New York Tips 101: we tell you everything about what you should not do while in New York. Regardless of how many times you have been here, there is a chance that you can still find yourself at bit overwhelmed with the plethora of attractions and activities. Sadly, mixed in with all the awesome stuff, there are some things you have to know before you get out there on your own. Some visitors often try to figure things out themselves but they only end up wasting their precious time. To avoid such things, check our New York Tips list of the 10 things you shouldn’t do when in New York City.
Many non-New Yorkers make the initial mistake in assuming that the borough of Brooklyn is only composed of quant streets full of roaming artists, hipsters and concept stores. Yet, like many other parts of New York City, Brooklyn is very diverse, culturally vibrant, and each neighborhood has a vibe of its own. Manhattan has always received the highest praise when it comes to visiting New York City, but what is across the East River should not be ignored. Although more travelers are choosing to explore Brooklyn when visiting NYC, Brooklyn is still far from being a tourist hub. Explore the trendy and diverse neighborhoods of Brooklyn Heights, Downtown Brooklyn, Park Slope, Bushwick, Coney Island, Red Hook, DUMBO, Greenpoint and Williamsburg during your stay here in New York.Read more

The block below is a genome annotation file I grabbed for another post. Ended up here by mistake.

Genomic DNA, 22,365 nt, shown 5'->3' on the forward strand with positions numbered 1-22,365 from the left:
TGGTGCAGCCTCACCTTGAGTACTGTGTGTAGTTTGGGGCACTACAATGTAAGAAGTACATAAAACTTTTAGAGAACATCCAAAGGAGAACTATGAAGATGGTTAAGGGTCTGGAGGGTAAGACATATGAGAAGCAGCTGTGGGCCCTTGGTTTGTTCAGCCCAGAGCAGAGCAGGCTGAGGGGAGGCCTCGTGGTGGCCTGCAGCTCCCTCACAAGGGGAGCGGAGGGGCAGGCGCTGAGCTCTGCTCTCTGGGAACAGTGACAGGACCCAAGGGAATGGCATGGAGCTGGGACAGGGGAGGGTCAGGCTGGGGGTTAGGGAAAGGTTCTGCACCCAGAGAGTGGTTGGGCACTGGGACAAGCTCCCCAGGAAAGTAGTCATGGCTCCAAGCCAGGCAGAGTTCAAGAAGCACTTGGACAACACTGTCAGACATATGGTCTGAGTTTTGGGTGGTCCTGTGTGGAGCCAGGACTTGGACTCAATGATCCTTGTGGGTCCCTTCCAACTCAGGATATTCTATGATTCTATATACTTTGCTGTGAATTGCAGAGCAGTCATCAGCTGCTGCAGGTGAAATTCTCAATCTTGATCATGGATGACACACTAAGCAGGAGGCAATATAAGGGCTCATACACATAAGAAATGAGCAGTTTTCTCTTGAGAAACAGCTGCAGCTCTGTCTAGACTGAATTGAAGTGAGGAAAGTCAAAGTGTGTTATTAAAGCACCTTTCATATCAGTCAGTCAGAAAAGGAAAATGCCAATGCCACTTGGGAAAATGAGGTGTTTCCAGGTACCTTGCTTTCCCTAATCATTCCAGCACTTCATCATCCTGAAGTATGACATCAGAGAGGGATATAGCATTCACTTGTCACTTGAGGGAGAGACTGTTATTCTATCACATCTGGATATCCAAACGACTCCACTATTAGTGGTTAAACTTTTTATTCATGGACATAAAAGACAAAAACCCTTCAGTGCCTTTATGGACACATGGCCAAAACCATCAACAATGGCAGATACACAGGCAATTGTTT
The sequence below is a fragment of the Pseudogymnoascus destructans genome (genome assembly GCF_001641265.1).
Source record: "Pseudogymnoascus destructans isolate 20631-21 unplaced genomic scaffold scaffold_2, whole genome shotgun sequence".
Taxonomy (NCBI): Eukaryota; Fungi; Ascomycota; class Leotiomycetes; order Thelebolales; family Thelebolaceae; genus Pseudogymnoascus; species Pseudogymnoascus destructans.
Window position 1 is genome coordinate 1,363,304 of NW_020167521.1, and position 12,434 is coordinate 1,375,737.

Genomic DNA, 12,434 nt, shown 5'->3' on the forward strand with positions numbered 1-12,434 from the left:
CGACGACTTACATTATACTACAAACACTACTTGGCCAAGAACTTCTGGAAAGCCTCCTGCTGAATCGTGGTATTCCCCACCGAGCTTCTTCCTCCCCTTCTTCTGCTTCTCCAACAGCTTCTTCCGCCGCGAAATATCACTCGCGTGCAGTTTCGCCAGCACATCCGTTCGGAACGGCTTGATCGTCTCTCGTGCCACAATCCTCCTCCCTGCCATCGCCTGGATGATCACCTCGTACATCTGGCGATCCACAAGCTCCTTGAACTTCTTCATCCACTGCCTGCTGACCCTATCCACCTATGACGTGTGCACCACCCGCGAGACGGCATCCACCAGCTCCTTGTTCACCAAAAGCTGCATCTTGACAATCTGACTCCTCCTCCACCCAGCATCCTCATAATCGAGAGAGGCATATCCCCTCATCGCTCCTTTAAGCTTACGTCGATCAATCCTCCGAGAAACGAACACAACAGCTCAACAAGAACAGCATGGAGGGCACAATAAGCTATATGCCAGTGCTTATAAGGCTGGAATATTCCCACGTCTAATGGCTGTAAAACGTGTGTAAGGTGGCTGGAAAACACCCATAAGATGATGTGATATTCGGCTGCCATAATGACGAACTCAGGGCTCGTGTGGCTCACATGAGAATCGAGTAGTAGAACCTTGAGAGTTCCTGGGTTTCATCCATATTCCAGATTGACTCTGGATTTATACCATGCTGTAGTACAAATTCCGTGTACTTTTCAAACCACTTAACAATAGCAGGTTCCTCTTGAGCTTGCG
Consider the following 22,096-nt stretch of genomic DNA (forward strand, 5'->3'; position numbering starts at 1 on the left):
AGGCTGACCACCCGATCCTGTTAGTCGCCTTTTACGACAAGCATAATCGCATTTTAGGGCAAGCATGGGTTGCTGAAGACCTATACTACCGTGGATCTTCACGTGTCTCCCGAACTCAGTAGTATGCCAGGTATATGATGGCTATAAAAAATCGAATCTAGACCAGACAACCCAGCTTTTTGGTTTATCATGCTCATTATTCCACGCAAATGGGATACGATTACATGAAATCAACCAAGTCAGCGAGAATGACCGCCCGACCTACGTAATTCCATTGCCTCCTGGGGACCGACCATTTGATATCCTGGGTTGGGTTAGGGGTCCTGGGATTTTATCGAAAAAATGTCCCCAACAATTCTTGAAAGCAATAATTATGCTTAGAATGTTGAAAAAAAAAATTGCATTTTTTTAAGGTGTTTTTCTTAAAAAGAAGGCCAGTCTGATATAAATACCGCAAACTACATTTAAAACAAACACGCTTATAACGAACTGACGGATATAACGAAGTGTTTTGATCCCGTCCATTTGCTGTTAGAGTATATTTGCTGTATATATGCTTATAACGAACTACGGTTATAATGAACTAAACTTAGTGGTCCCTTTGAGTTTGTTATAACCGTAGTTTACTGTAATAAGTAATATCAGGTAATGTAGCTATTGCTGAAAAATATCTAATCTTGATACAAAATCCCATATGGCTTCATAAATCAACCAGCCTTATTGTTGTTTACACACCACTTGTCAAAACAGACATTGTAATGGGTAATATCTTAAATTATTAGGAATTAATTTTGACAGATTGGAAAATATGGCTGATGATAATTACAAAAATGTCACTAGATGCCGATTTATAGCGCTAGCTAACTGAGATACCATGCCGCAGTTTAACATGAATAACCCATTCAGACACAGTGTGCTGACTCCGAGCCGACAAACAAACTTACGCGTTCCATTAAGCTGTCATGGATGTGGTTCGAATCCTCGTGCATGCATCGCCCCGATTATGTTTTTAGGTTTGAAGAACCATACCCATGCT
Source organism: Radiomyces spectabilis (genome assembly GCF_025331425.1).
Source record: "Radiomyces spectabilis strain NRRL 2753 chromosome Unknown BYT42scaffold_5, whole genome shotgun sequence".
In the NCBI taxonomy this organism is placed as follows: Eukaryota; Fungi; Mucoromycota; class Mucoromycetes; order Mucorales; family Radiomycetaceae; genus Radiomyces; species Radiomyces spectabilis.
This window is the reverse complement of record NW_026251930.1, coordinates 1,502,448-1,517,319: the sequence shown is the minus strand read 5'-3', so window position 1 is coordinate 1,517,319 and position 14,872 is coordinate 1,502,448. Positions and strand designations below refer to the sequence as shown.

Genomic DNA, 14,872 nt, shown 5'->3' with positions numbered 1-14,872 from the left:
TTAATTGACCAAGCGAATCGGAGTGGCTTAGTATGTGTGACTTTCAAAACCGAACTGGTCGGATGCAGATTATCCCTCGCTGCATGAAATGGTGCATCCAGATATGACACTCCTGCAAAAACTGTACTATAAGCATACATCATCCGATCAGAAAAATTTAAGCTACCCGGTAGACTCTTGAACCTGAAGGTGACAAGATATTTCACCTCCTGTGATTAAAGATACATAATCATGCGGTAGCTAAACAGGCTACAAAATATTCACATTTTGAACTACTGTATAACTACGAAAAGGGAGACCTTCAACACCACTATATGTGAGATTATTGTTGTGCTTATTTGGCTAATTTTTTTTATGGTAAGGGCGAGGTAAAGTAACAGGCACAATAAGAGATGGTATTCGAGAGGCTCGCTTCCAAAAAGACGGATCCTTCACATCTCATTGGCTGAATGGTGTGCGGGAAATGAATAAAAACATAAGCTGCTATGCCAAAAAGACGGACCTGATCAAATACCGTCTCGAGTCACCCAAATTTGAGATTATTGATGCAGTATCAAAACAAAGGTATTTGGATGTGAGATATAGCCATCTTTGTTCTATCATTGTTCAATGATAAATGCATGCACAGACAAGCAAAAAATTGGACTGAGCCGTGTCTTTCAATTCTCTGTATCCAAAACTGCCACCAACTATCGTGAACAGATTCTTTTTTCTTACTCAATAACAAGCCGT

Gospel music has the power to emotionally move you regardless of whether you are spiritually inclined or not. The neighborhood of Harlem is renowned for its authentic Gospel music, rooting all the way back to the 17th century. The history of Gospel music in Harlem shines through the culture of this rich neighborhood. Read on to see how it all happened.Read more
The Harlem Renaissance was a cultural movement marked by increased literary, musical and artistic creativity by black artists who wanted to challenge the previous stereotypical representation of their image.
Zora Neale Hurston was an important part of the Harlem Renaissance, but her struggle to make it in a patriarchal, segregated pre-WWII society was real. Even amongst her male peers, she was not taken seriously. It was extremely difficult for her to convince publishers and readers that she was up to the task. Read more